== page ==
Education in Bhutan has taken on varied changes over the years. Even as we are grappling with rising youth unemployment which we are told is the result of skills mismatch, we are talking about 21st century education. We are fording into the future with lofty dreams and certain confidence.

But what really is 21st century education in the Bhutanese context? This is a complex question because there is no straight answer to it. If we are aiming at an education system that is completely different from what we now have, not a lot is going to change.

What we know, though, is that Bhutan’s education system has to wake up to new challenges of the modern times. When modern education began in Bhutan, needs of the country was different. The challenges of this day demand different kind of education and skills. How are we coping?

When schools are going textbook-less, we need to think about pros and cons. Do we have well-stocked libraries in our schools? If we haven’t, how are we going to make our libraries more resourceful? In this age of technological marvels, do we have enough computers in schools for research? More importantly, do we have internet connectivity that is useful?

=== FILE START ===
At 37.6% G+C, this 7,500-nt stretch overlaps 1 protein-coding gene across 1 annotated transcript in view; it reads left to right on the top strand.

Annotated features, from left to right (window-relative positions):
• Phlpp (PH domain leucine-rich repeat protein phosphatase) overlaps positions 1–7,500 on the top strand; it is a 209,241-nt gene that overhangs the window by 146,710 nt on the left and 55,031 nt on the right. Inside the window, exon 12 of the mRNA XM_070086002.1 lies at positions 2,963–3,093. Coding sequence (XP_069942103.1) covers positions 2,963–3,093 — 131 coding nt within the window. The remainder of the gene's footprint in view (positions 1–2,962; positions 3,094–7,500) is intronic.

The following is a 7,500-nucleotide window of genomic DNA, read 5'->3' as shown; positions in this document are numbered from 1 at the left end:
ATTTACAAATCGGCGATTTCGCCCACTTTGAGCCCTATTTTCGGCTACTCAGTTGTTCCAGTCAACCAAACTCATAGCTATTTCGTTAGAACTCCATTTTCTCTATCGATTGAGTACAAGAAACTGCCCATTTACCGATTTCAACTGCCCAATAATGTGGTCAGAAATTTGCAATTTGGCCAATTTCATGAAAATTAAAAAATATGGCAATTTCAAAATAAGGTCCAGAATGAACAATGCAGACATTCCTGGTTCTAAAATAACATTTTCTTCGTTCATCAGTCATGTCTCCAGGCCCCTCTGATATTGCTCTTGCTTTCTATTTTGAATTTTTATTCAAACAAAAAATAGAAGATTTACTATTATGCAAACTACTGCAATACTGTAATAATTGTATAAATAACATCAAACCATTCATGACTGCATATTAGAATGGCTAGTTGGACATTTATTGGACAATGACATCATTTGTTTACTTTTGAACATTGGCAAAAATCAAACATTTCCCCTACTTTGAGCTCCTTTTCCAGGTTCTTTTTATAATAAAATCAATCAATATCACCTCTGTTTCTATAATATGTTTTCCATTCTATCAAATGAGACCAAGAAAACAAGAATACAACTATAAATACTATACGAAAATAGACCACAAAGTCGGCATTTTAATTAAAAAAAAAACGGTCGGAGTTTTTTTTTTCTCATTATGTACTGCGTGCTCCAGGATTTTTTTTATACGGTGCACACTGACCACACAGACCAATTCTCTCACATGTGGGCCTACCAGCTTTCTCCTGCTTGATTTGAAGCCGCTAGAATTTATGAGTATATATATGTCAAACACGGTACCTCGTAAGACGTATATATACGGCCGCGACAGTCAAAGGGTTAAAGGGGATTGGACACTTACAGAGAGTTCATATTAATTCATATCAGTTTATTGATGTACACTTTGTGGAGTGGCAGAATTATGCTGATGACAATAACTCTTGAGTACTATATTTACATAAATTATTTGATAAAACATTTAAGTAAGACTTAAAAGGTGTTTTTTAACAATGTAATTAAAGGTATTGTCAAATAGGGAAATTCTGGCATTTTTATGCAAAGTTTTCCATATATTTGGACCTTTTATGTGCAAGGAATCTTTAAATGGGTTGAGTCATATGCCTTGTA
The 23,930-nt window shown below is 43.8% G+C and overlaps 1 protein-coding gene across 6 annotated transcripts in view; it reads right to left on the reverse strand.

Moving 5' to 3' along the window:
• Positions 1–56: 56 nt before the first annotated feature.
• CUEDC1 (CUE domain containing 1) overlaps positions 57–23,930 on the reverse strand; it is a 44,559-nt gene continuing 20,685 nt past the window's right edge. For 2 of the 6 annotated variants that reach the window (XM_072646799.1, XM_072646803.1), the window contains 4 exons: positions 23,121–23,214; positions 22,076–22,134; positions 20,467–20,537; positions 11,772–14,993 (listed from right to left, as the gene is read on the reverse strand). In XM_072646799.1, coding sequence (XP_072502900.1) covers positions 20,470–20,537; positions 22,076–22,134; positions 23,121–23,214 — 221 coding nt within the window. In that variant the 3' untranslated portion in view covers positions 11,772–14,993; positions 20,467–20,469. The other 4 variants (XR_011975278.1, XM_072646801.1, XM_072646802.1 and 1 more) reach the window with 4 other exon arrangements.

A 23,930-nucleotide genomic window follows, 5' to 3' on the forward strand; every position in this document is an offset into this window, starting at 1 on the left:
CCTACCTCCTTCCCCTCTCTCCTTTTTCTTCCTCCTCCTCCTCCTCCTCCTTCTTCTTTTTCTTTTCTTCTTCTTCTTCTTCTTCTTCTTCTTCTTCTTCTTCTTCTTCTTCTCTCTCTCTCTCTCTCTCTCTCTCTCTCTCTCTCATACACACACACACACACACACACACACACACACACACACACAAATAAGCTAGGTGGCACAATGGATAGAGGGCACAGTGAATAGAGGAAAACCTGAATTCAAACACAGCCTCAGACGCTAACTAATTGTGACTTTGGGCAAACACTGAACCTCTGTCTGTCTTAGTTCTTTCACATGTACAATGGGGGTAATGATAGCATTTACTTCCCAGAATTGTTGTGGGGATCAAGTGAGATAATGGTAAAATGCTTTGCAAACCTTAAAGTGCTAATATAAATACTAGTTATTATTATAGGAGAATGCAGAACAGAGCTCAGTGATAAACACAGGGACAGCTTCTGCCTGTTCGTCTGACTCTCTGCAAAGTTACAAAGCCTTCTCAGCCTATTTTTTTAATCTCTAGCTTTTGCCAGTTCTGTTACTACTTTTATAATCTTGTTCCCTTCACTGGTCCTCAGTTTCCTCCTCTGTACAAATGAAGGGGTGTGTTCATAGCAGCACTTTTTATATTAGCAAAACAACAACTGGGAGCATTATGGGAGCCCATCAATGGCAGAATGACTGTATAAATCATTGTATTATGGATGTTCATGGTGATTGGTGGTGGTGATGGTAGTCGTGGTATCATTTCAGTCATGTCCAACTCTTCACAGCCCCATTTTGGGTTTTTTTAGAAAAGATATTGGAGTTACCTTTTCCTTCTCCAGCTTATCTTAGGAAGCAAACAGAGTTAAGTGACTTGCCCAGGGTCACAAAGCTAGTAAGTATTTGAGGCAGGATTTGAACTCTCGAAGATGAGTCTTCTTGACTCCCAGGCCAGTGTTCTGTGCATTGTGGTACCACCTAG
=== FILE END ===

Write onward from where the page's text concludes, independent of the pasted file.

ICTisation of curriculum could fall flat on the cold ground or else.

Today, the average computer per student ratio in schools is one computer per 22 students. The computer ratio target of 1:10 for secondary schools, which means one computer for 10 students and 1:30 for primary schools, is too less. We are told that more than 92 percent of private schools and 46 percent of public schools are connected with internet today, about 95 percent of the public higher secondary schools have access to internet while only 44 percent of the public primary schools have access to internet.

The education ministry is in discussion with the department of information technology and telecom to increase the megabits per second to at least 3Mbps in all primary schools and a maximum of 15Mbps in secondary schools. This is a good beginning. We can and should do more.

If we are to make our children employable, our education system and curriculum should be relevant to the changing times. If History has gone textbook-less, other subjects will follow in the future. In this light, we also need to look at how we are training our teachers. The 21st century education demands a complete overhauling of the system.

This change will be expensive, but change we must. But laying a strong foundation is more important. Are we doing it right?